Dealing with bullies in the workplace
Victims say the problem is tangled by workers’ fear of retribution, lack of legal protections, and concerns about what constitutes abusive behavior.
Carol Anne Geary is a veteran librarian who loved her profession and went back to school, while working, to earn a master’s degree in library science. But her passion turned into a nightmare when, she says, she was bullied on the job to such an extent that she was hospitalized with high blood pressure and other health issues.
Geary, who lives in Shrewsbury, was working at a library in another town where she says other staffers verbally abused and excluded her, spoke to library patrons about her in derogatory terms, and made disparaging remarks about gay issues, knowing that she has a gay son.
When Geary took a short leave, on her doctor’s orders, she was bombarded with phone calls, asking her why she couldn’t work from home. The truth was, she could hardly get out of bed. The library, she says, fought her workers’ compensation claim, and then fired her when she was too sick to return to work. “Workman’s comp —
In recent months, a spotlight has been turned on the issue of workplace bullying by some high-profile local cases, including Suffolk County Register of Probate Patricia Campatelli, who was suspended over allegations of punching a subordinate after a holiday party. A report by a court-appointed investigator said she “created a fearful atmosphere” in the office.
In July, Leslie Berlowitz resigned as head of the American Academy of Arts and Sciences in Cambridge following several accusations that included subjecting employees to frequent tirades, prompting some to quit in a matter of days or weeks. One former worker recalled that Berlowitz barred entry to the employee kitchen for weeks by posting yellow crime scene tape over the doorway because a worker left a dirty spoon in the sink.
Research suggests that the problem is widespread, with as many as one in four workers saying they have been subjected to abusive conduct on the job. And state legislators are considering a bill to combat it.
Given the apparent scope of the problem, why does it remain so shrouded?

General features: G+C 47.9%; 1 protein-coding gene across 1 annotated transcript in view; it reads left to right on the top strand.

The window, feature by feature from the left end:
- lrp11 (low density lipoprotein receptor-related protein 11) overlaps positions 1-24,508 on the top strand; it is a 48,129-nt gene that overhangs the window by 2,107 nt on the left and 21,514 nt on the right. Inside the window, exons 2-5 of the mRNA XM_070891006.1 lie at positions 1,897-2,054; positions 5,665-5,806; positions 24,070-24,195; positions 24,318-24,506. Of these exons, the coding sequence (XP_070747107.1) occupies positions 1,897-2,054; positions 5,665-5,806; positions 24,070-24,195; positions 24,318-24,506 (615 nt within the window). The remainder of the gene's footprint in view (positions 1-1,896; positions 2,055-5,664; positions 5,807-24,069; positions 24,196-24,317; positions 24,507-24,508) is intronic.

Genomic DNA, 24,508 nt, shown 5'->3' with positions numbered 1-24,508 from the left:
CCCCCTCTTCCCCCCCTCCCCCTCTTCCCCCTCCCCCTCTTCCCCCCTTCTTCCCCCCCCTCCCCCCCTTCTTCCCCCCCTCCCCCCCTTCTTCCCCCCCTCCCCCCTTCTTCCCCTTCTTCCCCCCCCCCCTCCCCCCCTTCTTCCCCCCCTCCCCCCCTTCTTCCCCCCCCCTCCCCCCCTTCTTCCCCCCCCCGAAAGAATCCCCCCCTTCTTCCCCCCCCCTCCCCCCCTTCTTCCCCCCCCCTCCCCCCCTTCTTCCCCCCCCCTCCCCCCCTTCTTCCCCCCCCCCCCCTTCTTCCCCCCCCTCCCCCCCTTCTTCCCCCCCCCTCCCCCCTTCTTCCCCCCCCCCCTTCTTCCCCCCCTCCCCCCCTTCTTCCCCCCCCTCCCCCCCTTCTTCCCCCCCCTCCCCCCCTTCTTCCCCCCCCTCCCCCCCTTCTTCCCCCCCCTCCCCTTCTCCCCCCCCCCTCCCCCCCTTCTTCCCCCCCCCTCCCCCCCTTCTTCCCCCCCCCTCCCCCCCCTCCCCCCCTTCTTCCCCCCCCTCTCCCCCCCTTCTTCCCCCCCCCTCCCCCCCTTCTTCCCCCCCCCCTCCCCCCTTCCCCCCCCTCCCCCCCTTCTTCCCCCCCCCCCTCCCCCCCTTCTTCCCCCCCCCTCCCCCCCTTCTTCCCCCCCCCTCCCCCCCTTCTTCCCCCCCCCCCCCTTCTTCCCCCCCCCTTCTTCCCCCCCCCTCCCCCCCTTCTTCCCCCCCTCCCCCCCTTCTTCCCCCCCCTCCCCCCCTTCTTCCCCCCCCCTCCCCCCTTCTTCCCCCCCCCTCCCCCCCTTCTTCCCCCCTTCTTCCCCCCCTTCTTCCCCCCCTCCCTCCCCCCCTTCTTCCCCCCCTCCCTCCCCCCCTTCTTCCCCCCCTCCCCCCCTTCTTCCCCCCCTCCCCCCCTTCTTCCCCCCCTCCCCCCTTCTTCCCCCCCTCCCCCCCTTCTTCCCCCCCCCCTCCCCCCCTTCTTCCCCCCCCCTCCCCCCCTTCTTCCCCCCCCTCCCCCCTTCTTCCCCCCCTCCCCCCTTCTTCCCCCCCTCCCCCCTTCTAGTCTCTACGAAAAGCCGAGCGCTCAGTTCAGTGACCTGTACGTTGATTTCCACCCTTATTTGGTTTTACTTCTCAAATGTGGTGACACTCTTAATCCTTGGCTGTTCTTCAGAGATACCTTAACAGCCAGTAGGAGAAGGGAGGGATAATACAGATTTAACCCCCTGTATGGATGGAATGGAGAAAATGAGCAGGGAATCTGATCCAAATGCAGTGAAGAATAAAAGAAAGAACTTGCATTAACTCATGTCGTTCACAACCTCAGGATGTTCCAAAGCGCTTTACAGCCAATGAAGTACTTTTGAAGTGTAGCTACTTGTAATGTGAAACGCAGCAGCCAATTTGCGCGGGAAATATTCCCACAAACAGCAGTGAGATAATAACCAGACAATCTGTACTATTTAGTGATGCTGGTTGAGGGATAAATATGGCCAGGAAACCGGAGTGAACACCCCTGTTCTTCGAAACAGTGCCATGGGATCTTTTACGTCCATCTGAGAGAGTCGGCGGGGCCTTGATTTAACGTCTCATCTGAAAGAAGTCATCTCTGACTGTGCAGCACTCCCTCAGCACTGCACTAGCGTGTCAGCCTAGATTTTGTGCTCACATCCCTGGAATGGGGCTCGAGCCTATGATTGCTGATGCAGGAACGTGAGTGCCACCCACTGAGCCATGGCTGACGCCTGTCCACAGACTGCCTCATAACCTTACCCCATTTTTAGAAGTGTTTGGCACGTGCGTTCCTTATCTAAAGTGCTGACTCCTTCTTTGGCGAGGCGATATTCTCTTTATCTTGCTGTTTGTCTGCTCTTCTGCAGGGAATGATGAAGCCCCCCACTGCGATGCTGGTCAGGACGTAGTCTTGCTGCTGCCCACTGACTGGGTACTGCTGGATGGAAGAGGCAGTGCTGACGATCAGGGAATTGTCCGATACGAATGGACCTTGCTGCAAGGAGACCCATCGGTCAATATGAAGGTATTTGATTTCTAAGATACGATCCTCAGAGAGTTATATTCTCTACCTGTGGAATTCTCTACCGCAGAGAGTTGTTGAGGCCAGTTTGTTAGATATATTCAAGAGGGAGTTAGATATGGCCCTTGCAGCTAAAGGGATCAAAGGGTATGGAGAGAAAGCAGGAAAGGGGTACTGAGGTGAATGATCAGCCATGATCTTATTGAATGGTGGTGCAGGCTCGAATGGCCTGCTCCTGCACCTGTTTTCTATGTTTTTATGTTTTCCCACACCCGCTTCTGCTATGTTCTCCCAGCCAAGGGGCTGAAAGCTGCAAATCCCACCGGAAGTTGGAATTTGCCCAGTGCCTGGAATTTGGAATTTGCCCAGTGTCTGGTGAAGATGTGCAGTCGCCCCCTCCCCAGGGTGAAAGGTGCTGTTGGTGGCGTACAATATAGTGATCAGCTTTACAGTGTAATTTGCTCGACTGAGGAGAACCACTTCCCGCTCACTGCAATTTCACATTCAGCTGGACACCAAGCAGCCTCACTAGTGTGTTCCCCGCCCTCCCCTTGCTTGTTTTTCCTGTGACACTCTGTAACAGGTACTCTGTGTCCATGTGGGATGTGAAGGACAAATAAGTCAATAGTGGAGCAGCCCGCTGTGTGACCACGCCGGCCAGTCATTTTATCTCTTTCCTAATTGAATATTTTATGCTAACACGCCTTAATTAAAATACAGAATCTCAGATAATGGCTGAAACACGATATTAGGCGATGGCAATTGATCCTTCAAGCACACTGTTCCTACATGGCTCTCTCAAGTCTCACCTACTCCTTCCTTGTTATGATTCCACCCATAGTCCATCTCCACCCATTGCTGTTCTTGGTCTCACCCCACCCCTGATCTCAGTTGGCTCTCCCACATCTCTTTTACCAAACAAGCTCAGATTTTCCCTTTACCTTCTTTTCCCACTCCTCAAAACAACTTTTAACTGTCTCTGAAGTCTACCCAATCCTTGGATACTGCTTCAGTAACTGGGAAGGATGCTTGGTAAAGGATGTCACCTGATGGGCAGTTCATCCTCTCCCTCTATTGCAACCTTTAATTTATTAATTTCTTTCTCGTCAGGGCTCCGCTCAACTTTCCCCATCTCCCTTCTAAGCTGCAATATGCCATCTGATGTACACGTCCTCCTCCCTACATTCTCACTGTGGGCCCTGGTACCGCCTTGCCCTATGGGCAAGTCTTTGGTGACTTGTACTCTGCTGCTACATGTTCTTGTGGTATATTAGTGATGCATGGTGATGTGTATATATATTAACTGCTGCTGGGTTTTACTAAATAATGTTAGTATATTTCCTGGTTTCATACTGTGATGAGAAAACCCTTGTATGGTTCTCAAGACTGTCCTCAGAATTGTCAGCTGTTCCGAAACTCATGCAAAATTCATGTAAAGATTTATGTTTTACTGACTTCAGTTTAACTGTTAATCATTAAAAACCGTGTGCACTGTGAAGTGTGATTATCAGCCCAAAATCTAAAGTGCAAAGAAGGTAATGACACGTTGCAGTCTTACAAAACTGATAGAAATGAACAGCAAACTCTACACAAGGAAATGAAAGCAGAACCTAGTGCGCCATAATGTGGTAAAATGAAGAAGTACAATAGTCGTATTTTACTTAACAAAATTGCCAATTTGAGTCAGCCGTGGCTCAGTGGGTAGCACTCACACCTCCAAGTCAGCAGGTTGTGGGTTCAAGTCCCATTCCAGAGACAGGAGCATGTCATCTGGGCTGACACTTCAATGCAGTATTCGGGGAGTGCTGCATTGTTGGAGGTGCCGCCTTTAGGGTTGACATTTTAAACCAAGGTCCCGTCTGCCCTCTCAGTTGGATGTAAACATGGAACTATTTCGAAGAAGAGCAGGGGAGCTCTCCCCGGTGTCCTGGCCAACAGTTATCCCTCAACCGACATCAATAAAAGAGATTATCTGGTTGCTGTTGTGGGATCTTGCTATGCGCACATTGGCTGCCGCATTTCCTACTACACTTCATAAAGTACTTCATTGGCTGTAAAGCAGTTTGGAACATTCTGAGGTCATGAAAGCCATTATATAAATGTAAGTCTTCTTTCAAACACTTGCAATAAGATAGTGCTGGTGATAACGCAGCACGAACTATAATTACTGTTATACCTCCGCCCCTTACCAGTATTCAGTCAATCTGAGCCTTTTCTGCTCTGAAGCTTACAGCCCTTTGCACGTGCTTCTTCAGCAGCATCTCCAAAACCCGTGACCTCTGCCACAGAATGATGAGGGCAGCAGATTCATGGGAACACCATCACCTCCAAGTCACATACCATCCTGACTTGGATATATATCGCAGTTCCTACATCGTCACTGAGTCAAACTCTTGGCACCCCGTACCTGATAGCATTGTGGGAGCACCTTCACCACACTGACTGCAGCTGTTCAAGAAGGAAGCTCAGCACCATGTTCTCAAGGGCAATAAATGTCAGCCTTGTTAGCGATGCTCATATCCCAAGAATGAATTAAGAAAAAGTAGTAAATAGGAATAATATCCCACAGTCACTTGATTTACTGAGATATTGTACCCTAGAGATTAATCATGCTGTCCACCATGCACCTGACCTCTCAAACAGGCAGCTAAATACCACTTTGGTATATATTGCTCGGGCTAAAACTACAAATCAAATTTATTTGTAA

For starters, workers fear retribution. Most of those who agreed to speak to the Globe about workplace bullying did not want their names used because some still remain on the job while others are seeking new employment. Some who got a settlement from their employer said they could not speak because a confidentiality agreement was part of the deal.
The stories they tell are darker than ordinary on-the-job stresses and strains. They include bosses so toxic that doctors have recommended workers quit their jobs for the sake of their health. There are public humiliations, exclusions, ostracism, impossible demands, threats, and even physical confrontations.
According to the Workplace Bullying Institute, bullying constitutes “repeated, health-harming mistreatment of one or more persons by one or more perpetrators. It is abusive conduct that is threatening, humiliating, or intimidating, or work interference — sabotage — which prevents work from getting done, or verbal abuse.”
An institute survey shows that 27 percent of Americans have suffered abusive conduct at work, and another 21 percent have witnessed it. Nearly three-quarters of the respondents are aware that such bullying occurs.
Gary Namie, a social psychologist who founded the institute with his wife, Ruth, says that 65 million workers are affected by bullying, either as targets or witnesses. The institute is behind legislation that would outlaw it. “The stories out there are heartbreaking about people who suffer because this is not yet illegal,” says Namie. “They’re treated as if their complaints are illegitimate. Sexual harassment is illegal, but bullying is not.”
Last winter, when she walked into a pub in a town south of Boston, the new waitress thought she had it made. The place was new, it was cool, and as a veteran waitress of 20 years, she thought it would be a good gig, not too far from her Foxborough home.
“Almost immediately, bad things started happening,” says the woman, who did not want her name used. Her second week, a waitress was fired after a rumor spread that she’d said something unflattering about the owner. Female staffers were regularly reprimanded by managers and the owner, who would sit at the bar and drink and “get in your face and yell at you,” she says.
Two months after she started, she was fired because she had placed an appetizer order two minutes late. The manager told her that her customers were “going hungry,” though no one had complained to her.
“I was stunned,” the woman says. “This is the first time I’ve ever been fired. Getting yelled at, having rumors started about you, and public humiliation were literally all part of a day’s work.”
For years, school bullying has been in the news, and in 2010, Massachusetts passed legislation in the wake of Phoebe Prince’s suicide after she was bullied at South Hadley High School. Less well known is the case of her teacher, Deb Caldieri, who after she criticized how the school dealt with the bullying behavior that led to the suicide, said she felt humiliated by administrators and was forced from her job. School officials have denied mistreating her or acting unfairly.
A bill currently before the Massachusetts Legislature would allow a victim to sue an employer, a co-worker, or both for reinstatement, back pay, medical expenses, and damages for pain and suffering. “It creates a civil legal claim for severe workplace bullying, if it can be proved that it caused physical or mental harm and was intended to cause stress or harm,” says David Yamada, a Suffolk University law professor who wrote the legislation.
The bill, he says, also provides incentives for employers to minimize liability if they can show they acted responsibly and had policies in place that they followed. But the Healthy Workplace Bill is stuck in a House committee, and the legislative session ends July 31.